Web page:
“Few people have any next, they live from hand to mouth without a plan, and are always at the end of the line.”
-Ralph Waldo Emerson, Poet

While in college working on my Master’s Degree, my mentor and friend, Owen W. Smith, said to me, “James, it’s never enough in life to have a ‘Plan B’.” If you’re going to stay ahead of the herd, you better at least have a ‘Plan C’ too.” I didn’t know what he meant then but I do now and it all comes back to the Boy Scout motto, “Be prepared.”

What happens when you don’t have at least a ‘Plan B’? Have you ever lost the information stored on your computer hard drive because you had no backup system? I know a number of people who have made that error, much to their chagrin. Have you ever had your ‘big plan’ go down in flames, leaving you feeling so devastated that you had no idea what to do next? I counsel many people who have made this mistake in the business and private sector.

If either of these scenarios has happened to you, I suggest that you consider the importance of learning to imagine ‘multiple possible futures.’ Does that sound like some science fiction jibber jabber? No. It’s actually a very good idea.

Imagine yourself coming to a three-way intersection where each turnoff is clearly marked with a large neon sign brightly proclaiming three intriguing destinations accompanied by the distance it will take you to get there. Your challenge is that you want to visit all of them. What do you do? You pull over to the side, kick your creativity in gear, and imagine what the end result for each of your three possible choices would both look and feel like as you briefly contemplate the journey to get there. Finally, you arrive at a decision – you now know your first destination. But wait! You have also determined your second and third choices. Now you have a backup for your backup.

What have you just done? You’ve accomplished far more than simply making a choice. You have successfully imagined multiple possible futures and, by doing so, given yourself a perceptual control of your future. At your deepest level, you have created a sense of control and therefore – self confidence. Plus, in a very short period of time, you have given yourself a general idea of how to get there. Whether you realize it or not, you have also prepared yourself for the worst case scenario of failing to reach your first destination by having two alternative plans – just in case.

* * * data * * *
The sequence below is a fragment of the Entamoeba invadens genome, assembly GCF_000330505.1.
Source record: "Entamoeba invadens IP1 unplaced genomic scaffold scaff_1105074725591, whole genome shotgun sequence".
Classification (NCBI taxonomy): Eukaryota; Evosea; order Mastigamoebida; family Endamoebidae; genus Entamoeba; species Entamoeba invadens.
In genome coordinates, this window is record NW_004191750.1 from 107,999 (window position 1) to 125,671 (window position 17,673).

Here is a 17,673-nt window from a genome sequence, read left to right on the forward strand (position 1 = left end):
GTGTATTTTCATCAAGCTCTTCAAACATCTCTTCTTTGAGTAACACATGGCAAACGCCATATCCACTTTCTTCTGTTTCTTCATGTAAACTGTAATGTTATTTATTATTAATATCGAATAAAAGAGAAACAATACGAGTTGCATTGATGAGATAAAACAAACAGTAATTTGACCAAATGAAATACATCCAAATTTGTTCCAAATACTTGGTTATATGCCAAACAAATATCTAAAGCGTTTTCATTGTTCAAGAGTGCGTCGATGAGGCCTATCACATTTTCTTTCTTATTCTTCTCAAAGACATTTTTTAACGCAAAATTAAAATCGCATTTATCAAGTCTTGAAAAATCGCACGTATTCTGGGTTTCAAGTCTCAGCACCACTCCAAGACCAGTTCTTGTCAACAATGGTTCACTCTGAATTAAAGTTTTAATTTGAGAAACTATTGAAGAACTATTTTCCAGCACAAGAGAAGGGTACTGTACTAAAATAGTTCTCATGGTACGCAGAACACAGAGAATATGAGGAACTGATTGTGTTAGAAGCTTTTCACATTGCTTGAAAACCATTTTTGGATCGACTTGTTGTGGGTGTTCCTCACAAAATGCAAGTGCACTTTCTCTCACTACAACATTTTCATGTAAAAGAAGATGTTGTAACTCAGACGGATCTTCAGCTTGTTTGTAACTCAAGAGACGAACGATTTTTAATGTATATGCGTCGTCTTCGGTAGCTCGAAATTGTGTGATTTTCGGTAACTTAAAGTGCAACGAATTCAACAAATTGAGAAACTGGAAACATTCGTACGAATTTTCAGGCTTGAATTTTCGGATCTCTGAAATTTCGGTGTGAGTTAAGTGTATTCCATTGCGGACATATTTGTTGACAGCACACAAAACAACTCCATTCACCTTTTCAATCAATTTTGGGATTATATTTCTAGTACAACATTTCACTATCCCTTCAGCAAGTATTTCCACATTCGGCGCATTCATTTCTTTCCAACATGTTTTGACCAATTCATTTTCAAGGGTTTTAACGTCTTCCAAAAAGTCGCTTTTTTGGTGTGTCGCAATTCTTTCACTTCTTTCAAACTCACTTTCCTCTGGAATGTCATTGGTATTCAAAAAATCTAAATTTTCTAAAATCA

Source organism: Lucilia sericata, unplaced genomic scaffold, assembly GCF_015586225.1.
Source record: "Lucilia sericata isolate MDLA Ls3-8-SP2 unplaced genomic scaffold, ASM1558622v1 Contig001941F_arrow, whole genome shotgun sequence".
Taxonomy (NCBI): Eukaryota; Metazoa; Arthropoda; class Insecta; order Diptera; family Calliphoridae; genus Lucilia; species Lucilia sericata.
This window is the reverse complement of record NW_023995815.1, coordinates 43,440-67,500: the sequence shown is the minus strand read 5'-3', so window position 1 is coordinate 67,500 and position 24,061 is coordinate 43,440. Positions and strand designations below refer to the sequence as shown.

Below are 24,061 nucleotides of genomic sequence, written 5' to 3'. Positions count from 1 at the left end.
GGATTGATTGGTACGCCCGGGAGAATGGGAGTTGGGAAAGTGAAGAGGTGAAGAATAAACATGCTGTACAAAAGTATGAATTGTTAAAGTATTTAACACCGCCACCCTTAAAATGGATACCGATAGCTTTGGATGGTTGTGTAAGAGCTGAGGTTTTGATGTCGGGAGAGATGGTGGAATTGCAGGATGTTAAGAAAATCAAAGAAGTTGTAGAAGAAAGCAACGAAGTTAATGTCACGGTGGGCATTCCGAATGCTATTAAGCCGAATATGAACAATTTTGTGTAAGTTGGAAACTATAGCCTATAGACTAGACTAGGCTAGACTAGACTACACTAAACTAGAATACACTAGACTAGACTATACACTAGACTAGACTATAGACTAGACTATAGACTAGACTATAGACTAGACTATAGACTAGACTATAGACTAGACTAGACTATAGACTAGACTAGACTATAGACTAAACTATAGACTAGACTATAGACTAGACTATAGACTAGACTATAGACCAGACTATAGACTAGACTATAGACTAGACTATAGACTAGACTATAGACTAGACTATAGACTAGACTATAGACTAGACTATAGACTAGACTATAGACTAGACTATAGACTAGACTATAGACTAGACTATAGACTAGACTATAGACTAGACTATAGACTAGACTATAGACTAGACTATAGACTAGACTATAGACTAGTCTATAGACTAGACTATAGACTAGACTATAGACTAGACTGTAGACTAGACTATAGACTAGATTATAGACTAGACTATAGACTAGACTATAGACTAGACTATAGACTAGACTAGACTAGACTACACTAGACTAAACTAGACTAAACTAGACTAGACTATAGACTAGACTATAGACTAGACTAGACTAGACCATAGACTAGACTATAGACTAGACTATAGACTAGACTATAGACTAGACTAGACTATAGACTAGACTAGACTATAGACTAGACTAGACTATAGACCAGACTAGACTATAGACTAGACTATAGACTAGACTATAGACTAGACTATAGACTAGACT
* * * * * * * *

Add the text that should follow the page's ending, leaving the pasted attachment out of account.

That’s exactly why astronauts are put through such rigorous training. They have to be prepared for any eventuality by having a very large number of backup plans – just in case. Their lives depend on it, as does both your success and peace of mind.

Portfolio managers diversify. Successful executives always look at worst case scenarios and prepare for that eventuality. Hospitals have back-up generators – just in case. Skydivers carry an extra parachute – just in case.

Here’s a personal example of which my assistant recently made me aware. She said, “I’ve never met anyone who was so flexible. When you hit a barrier, you just choose another direction.”

My friend Owen made me think long and hard about having more than one backup plan. I was trained as an actor but – just in case – I learned as much as I could about technical theater. I also made a decision to study psychology, learn hypnosis, start a private practice and write but – just in case – I decided to develop and refine a one-man show. In order to have a wider palate to choose from, I also created a workshop for public consumption and then decided to move in the direction of business speaking. Oh, yes, making these decisions helped me grow and learn as well as challenging me to keep each possible future ‘tuned up’ and ready to use – just in case.

“Always plan ahead. It wasn’t raining when Noah built the ark.”
-Richard C. Cushing, author, “Mission of the Teacher”

What is the point of my story? Given the condition of the world economy today, it might serve you to take the time to develop a ‘Plan C,’ a ‘Plan D’ and…

Here’s how to do it.

  1. List your top three goals or plans for the future.
  2. Briefly imagine them failing and ask yourself, “What backup plan can I make – just in case my original plan doesn’t work out?” That’s not negative thinking. That’s smart thinking.
  3. Visualize the end result of your backup plan.
  4. Now, work backwards and determine the steps you would need to take should you need to rely on ‘Plan B’ or -‘Plan C.’

Here’s another side benefit to imagining multiple futures. Every time you stretch your imagination you increase the possibility for your success. You might take Benjamin Franklin’s saying to heart: “By failing to prepare, you are preparing to fail.”